We will never know the ‘true’ results, although as last time there was probably a rural-urban and regional split, with more of a balance overall than any political grouping claims. Both main parties naturally proclaimed before the poll that they were likely to be certain victors. Results of prior opinion polling were mixed, although pointing towards a rehabilitation of ZANU-PF and disillusionment with the MDC’s performance in government. Meanwhile, the MDC and the allied NGO groups long before the elections pointed to the potential for electoral fraud, and the cynical manipulation of the vote.  While unlike 2008 there was thankfully minimal violence during the election period, the Zimbabwe Election Support Network argued that there were major problems with the process, including:

  •  Voters’  roll discrepancies
  • Intimidation
  • Late  opening of polling stations
  • Slow pace of assisting aspiring voters in some urban polling stations
  • High number of assisted voters recorded in rural areas
  • Shortage of ballot papers in some wards
  • First time voters denied the chance to vote as they were not appearing in the      voters’ roll and their registration slips had missing ward details.

A joint statement from the NGOs rejected the election results. The AU observer team also expressed ‘grave concerns’. The UK and the US have also called the elections ‘flawed’. China, India, South Africa and others have remained silent so far, although this is how it was reported in the China Daily and The Hindu.

The scale and implications of the problems remain unclear. Claims and counter claims are being made. In a small country, rigging the vote by over a million is a hell of lot, especially consistently across presidential, parliamentary and council elections. The turnout was high at around 3.5m, making it even more challenging. Maybe they did win as many had expected, but perhaps not by as big a margin as declared.

However, suspicions of foul play are running high. ZANU-PF is a sophisticated and ruthless operation. Such suspicions are increased by bizarre rumours about dodgy security companies, Israeli pens in the voting booths where the ink disappears, special ballot papers with watermarks with crosses against ZANU-PF already inserted and a specially imported Chinese solution for removing the pink ink from voters’ fingers. No-one really knows what happened; and we probably never will.

The final tallies are being published (check here and here for details), but the scale of the ZANU-PF win is clear. What is for sure is that the disputes over the results will run and run, with legal challenges to follow. If the confusion and uncertainty persists, the tentative recovery that had been nurtured since 2009 may be quickly wiped out if a new government does not move quickly to assure investors, donors and others.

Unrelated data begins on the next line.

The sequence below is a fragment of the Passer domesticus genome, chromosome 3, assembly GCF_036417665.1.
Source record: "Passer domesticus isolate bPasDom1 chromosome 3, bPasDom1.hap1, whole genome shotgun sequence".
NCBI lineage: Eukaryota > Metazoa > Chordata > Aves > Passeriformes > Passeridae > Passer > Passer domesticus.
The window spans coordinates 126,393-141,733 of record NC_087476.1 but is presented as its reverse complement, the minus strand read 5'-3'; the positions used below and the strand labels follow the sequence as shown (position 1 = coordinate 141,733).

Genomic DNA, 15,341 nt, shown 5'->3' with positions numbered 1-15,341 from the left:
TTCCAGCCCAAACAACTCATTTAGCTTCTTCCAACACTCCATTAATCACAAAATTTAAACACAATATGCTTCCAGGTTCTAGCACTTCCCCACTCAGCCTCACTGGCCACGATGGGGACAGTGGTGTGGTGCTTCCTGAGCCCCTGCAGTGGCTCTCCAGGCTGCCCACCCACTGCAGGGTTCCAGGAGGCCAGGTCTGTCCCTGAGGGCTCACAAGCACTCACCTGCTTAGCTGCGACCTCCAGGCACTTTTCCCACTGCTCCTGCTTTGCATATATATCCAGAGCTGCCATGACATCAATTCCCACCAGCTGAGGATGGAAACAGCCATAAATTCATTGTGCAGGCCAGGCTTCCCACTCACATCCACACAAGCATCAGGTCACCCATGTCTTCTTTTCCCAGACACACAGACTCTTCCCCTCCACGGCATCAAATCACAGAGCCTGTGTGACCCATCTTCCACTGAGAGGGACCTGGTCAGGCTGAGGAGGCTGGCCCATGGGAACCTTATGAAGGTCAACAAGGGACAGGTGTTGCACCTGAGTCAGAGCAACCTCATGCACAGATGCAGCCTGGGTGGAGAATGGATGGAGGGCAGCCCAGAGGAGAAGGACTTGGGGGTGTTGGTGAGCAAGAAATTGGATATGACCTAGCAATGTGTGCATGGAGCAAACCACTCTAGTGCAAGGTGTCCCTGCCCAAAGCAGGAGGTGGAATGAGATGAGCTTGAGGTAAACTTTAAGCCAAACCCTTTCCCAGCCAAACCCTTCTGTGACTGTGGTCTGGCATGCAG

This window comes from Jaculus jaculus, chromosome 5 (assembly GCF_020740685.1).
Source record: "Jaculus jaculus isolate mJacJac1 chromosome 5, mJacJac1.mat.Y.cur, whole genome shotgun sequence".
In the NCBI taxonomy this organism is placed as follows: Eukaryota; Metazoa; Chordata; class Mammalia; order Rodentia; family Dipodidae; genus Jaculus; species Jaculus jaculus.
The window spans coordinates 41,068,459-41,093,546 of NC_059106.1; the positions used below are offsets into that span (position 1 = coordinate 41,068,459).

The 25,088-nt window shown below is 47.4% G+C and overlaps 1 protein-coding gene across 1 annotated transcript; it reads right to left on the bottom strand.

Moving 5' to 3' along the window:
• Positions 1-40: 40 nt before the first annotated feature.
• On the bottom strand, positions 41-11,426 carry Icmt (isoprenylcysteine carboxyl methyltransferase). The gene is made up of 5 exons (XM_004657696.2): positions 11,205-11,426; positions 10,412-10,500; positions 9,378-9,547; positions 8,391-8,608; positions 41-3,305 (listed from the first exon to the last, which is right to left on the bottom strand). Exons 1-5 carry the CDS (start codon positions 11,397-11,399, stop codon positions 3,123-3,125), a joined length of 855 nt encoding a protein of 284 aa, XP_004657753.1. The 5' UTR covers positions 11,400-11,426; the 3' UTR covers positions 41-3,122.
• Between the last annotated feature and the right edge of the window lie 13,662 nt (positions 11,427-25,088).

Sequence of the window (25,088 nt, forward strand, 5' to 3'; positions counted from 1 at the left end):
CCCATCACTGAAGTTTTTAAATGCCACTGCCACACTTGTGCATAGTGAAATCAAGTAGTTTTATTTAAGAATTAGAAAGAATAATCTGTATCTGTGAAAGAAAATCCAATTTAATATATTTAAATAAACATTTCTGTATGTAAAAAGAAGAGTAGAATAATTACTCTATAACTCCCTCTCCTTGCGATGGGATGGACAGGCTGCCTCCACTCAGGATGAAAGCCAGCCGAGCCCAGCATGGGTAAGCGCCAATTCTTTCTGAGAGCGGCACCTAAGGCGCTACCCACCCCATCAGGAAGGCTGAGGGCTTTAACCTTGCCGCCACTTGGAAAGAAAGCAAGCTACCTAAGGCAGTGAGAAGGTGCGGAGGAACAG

What to make of it all? I am unsure, but here are a few quick reflections and some links to some interesting sources and commentaries that I have found over the last few days.

The rehabilitation of the image of ZANU-PF and President Mugabe in particular has been striking. For example on a flight from Addis to London, a colleague of mine was handed a copy of the New African, with a special glossy insert feature on Zimbabwe. It had articles from all the leading presidential candidates, but in the small print you could see that it was produced by the Ministry of Information. The message was clear: Zimbabwe was back on track, and Mugabe was in charge.

The MDC formations meanwhile were floundering. While having some successes in government – notably on the economy (under Tendai Biti) and in education (under David Coltart) – in many people’s eyes they had been tainted by power, lacking ideas and vision, and reverting to the corrupt practices that they had criticised in opposition.

The election manifestos of the main parties (ZANU-PF, MDC-T, MDC and ZAPU) were predictable enough, but none really fired people’s interest. The issue of land was of course ever-present in the electioneering discourse, deployed in particular by ZANU-PF to bolster its nationalist and rural credentials. The MDC groupings, even after over a decade, sadly still failed to offer a convincing alternative narrative on land and rural development.

Of course the elections were not being fought on such policy issues. Those opposed to ZANU-PF however failed to broker a coalition of opposition, and the vote was often divided, particularly in Matabeleland, but also in some urban centres, including Masvingo. David Coltart of MDC-N for example lost his seat to a MDC-T candidate. Political and personal differences, combined with narrow regionalism and factionalism, provided a perfect opportunity for ZANU-PF, despite it also being divided and weak.

This was Zimbabwe’s first electronic, Internet age election. There was hope that these mechanisms – checking voter registration, crowd mapping election violations, posting votes, monitoring election sites and mapping results – would bring greater transparency and accountability. There was an impressive array of engagement, from the 7000 ‘citizen monitors’ deployed by the ZESN to the websites of  Sokwanele, MyVote and Simukai. Twitter and Facebook pages have gone wild, with intensive commentary and debate not least via the Baba Jukwa pages.

But, in the end, it didn’t seem to have an impact on the legitimacy and credibility of the process. Too many questions remained unanswered, and confusion still prevails, as the various ‘independent’ observers and monitored contradicted each other, declaring either the elections broadly free and fair or discredited by foul play.